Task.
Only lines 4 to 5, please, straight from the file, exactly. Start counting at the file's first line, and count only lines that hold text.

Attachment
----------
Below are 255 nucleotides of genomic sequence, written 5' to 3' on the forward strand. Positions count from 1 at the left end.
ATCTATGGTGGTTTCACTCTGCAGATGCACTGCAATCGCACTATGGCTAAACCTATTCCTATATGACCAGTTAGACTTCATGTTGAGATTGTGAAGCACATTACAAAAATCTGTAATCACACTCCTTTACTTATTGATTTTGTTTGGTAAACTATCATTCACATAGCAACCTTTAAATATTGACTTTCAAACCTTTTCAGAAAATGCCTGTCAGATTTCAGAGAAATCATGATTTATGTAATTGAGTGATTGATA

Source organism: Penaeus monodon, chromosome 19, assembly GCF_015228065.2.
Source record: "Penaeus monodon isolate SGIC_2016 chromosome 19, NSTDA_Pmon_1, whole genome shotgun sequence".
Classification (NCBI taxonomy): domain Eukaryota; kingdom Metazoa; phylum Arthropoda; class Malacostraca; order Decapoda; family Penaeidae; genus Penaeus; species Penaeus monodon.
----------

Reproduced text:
Source record: "Penaeus monodon isolate SGIC_2016 chromosome 19, NSTDA_Pmon_1, whole genome shotgun sequence".
Classification (NCBI taxonomy): domain Eukaryota; kingdom Metazoa; phylum Arthropoda; class Malacostraca; order Decapoda; family Penaeidae; genus Penaeus; species Penaeus monodon.